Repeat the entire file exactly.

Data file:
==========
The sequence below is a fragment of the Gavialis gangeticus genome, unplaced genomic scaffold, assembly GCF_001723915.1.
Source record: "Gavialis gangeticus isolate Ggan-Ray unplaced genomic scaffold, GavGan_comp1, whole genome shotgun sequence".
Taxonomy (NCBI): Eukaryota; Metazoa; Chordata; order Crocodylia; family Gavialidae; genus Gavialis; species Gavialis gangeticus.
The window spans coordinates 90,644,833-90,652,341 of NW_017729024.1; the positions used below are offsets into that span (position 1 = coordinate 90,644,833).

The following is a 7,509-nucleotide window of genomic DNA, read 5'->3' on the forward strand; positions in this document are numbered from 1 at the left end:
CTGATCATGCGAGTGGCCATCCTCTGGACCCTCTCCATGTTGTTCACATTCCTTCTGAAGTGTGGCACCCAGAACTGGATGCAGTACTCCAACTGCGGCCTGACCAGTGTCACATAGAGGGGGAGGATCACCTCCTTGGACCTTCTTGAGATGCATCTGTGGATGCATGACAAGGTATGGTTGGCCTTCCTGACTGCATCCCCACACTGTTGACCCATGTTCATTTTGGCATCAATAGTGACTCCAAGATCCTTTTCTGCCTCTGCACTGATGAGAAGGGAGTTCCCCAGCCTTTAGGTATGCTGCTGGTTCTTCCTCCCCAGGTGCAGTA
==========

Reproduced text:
The sequence below is a fragment of the Gavialis gangeticus genome, unplaced genomic scaffold, assembly GCF_001723915.1.
Source record: "Gavialis gangeticus isolate Ggan-Ray unplaced genomic scaffold, GavGan_comp1, whole genome shotgun sequence".
Taxonomy (NCBI): Eukaryota; Metazoa; Chordata; order Crocodylia; family Gavialidae; genus Gavialis; species Gavialis gangeticus.
The window spans coordinates 90,644,833-90,652,341 of NW_017729024.1; the positions used below are offsets into that span (position 1 = coordinate 90,644,833).

The following is a 7,509-nucleotide window of genomic DNA, read 5'->3' on the forward strand; positions in this document are numbered from 1 at the left end:
CTGATCATGCGAGTGGCCATCCTCTGGACCCTCTCCATGTTGTTCACATTCCTTCTGAAGTGTGGCACCCAGAACTGGATGCAGTACTCCAACTGCGGCCTGACCAGTGTCACATAGAGGGGGAGGATCACCTCCTTGGACCTTCTTGAGATGCATCTGTGGATGCATGACAAGGTATGGTTGGCCTTCCTGACTGCATCCCCACACTGTTGACCCATGTTCATTTTGGCATCAATAGTGACTCCAAGATCCTTTTCTGCCTCTGCACTGATGAGAAGGGAGTTCCCCAGCCTTTAGGTATGCTGCTGGTTCTTCCTCCCCAGGTGCAGTA